Archaeological digs have ascertained that Empoli was inhabited from the first Imperial Age until the fourth century. Amphorae were produced in the area and sold up and down the river.
The Romans certainly settled here and gave the town the name ‘Portù’ as it functioned as a port that bordered the Via Quinctia road leading from Florence to Pisa. The Via Salaiola also passed close to Empoli. This road passed through Volterra and was used for transporting salt.
The origins of the name ‘Empoli’ are debated although it is known that the town was called ‘Emporium’ or ‘Empolis’ as early as the eighth century.
BATTLE FOR CONTROL
The town belonged to the Guidi family in 1119 but came under Florentine rule in 1182. Once Empoli had become an important fortress, it was raided many times. In the meantime, the local farming industry grew and the town even gave its name to a species of artichoke. In the twentieth century there was a flourishing glass working industry although most of the glass factories are closed today.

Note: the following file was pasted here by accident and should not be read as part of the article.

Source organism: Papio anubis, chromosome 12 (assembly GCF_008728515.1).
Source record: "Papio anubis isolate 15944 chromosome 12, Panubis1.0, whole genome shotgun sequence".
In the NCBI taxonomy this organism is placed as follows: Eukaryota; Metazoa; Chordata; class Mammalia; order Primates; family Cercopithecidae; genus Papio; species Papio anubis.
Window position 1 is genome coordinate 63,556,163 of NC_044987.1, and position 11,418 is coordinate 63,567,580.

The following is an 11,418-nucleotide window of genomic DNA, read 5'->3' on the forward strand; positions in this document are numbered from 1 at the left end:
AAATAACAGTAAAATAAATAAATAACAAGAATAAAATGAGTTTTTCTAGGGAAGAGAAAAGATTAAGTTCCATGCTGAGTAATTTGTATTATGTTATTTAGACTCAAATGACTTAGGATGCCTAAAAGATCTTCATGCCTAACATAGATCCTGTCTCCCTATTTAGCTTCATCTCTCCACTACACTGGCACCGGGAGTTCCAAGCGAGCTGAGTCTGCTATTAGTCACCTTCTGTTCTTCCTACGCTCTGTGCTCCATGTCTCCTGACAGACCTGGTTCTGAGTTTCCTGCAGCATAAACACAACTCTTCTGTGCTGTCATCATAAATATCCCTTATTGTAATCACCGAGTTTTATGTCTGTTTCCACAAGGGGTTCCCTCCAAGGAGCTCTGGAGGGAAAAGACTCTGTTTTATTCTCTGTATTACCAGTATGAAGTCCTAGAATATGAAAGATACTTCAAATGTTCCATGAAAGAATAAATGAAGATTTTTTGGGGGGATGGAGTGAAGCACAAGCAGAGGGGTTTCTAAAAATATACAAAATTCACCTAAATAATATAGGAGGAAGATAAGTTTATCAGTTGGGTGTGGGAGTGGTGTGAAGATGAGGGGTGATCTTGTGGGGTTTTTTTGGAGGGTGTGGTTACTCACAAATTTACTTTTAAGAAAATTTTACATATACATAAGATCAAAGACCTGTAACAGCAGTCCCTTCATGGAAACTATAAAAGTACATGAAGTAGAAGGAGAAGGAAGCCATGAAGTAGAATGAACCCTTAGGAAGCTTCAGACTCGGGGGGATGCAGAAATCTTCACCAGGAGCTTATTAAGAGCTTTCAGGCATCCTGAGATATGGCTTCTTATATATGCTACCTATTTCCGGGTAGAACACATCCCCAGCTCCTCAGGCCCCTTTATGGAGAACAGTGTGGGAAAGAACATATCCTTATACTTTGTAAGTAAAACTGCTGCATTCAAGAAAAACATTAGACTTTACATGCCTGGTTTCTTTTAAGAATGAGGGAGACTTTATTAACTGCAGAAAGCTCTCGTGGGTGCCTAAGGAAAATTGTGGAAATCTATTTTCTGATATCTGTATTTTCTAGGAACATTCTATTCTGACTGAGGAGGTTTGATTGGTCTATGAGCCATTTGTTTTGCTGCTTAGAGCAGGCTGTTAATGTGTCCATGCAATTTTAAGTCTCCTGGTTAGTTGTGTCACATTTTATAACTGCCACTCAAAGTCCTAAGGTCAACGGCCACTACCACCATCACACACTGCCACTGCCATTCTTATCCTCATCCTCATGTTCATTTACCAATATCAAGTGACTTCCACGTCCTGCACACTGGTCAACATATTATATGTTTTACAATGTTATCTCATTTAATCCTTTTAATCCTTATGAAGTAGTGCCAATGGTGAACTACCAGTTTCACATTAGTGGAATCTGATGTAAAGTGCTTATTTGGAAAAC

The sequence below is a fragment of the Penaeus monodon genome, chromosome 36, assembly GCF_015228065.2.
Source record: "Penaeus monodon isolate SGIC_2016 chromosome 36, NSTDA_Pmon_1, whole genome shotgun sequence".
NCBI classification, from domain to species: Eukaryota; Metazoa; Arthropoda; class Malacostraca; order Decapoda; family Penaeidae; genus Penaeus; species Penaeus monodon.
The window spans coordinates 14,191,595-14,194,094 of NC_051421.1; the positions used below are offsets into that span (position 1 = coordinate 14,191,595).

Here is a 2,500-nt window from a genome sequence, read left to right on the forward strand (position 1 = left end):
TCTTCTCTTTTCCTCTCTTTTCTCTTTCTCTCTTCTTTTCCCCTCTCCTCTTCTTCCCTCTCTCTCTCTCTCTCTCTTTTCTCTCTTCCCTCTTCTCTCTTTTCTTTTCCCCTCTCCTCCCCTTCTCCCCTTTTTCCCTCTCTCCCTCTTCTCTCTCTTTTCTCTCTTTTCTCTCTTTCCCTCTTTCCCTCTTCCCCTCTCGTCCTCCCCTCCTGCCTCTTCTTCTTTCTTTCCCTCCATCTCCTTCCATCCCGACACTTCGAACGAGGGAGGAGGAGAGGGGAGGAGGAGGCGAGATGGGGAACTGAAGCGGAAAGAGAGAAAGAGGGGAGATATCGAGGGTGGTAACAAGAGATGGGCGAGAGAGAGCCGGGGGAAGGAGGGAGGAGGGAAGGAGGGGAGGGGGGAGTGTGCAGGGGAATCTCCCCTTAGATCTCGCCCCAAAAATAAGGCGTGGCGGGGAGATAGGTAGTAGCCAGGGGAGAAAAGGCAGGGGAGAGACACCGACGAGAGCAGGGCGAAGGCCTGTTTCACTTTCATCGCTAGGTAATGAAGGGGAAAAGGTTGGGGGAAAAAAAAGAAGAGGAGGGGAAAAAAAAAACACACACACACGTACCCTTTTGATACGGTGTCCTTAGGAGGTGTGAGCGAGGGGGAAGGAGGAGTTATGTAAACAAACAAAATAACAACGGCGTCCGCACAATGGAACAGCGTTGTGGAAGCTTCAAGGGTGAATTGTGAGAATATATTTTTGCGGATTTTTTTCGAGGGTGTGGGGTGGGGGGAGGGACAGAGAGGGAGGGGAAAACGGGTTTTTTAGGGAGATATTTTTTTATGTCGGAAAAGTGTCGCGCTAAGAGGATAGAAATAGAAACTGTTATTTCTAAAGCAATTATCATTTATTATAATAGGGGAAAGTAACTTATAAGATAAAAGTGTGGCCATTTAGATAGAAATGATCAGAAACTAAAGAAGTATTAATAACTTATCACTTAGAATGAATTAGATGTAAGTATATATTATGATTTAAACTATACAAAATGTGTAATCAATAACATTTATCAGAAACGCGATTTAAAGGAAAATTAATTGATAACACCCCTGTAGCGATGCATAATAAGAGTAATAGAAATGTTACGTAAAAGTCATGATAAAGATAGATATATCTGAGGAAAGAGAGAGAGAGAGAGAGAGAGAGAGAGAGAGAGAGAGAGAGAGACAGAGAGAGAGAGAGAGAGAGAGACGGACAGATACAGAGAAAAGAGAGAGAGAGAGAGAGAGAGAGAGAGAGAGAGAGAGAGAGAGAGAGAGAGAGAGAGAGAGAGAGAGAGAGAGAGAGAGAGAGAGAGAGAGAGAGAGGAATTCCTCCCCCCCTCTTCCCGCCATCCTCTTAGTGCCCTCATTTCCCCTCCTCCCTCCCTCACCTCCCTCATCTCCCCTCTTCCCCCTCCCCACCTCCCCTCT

Like many Italian towns, Empoli today is famous for its ‘passeggiata’: when many people come into the centre to take a stroll before dinner. The classic route round the city starts in Piazza Farinata degli Uberti, goes left in Via Giuseppe del Papa, then into Via Ridolfi, left along Via del Giglio and finally, after the fourth left turn, back into Piazza Farinata. Traditionally, men walked in one direction and women in the other.
There has been a Thursday market held in the town since the eleventh century. The market’s location has moved many times – today it is held near Castellani Stadium – but the day has never changed. There are two traditional annual festivals: the Corpus Domini Festival and the September Festival.